It’s the coldest winter in years, and snow is falling thickly as the Zion Train rolls into the yard at Yaam in Berlin. They are more than halfway through a fifty-date tour across Europe, and there’s no time to hang about. We’re all quickly inside, drinking tea to warm up, as the crew pace about, stretching their legs.
Kingston, 1976. Jamaica is caught in an international power struggle. Michael Manley’s socialist government, in power since 1972, has made enemies in the USA by nationalised the bauxite industry, and by supporting the Cuban government. It is an election year, and the Americans are supporting the opposition leader, Edward Seaga. Jobs are hard to find, and prices are high. But mysterious shipments of guns pour into the Kingston ghettos that summer, and the election escalates into political warfare. Gunmen kill more than 500 people. The songs tell the stories. War inna Babylon. Police and thieves. One evening, singer Calman Scott made his way across town through the gunfire to record a session that changed reggae music forever. This is the story of the original rockers.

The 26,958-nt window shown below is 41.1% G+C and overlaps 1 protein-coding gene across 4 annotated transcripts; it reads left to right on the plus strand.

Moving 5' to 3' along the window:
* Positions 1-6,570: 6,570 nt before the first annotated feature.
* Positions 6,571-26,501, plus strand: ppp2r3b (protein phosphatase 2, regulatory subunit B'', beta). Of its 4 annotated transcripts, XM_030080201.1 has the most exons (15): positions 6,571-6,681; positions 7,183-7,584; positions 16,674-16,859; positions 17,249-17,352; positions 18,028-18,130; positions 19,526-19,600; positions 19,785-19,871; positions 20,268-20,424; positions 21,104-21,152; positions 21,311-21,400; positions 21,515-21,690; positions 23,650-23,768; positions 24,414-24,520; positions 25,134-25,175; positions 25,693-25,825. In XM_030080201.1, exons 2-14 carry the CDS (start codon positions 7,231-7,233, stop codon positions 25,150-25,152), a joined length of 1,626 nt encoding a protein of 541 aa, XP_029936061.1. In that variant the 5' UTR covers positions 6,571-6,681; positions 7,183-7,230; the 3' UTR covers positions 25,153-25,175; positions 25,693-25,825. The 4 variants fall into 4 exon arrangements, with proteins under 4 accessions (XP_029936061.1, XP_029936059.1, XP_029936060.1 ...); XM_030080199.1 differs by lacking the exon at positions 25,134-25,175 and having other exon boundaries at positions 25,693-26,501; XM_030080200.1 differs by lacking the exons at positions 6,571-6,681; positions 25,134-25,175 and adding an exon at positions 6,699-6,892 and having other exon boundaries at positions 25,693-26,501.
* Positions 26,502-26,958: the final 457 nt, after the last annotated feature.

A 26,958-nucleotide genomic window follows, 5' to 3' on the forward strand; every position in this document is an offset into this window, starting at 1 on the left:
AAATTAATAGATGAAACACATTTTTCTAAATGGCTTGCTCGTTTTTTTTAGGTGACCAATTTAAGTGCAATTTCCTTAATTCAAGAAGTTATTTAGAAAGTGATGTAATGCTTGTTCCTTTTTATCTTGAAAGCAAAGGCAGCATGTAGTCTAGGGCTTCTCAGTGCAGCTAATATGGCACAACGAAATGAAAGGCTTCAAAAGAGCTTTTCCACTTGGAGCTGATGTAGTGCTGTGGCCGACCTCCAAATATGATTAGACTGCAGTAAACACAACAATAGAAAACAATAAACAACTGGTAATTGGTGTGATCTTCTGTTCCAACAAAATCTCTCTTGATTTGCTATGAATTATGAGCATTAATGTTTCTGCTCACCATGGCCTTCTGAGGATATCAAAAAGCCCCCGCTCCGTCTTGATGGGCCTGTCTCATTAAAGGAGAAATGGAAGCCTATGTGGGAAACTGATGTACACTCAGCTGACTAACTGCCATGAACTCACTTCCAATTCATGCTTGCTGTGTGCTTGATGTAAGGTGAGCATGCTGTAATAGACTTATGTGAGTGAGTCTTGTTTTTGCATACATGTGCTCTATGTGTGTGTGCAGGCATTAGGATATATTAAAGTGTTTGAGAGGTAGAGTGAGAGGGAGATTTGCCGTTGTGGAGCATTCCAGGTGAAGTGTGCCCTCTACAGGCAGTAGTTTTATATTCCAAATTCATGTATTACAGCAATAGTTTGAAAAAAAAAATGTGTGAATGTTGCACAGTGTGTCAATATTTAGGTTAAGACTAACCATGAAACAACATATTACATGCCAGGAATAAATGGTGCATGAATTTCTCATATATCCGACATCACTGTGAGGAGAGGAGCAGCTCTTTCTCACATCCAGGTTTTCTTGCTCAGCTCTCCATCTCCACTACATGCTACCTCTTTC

Until the philosophy that holds one race superior and another inferior Is finally and permanently discredited and abandoned, everywhere is War.”
These lyrics, from the Bob Marley song ‘War’, were originally found in an English translation of the speech Emperor Haile Selassie of Ethiopia delivered to the United Nations in New York in October 1963.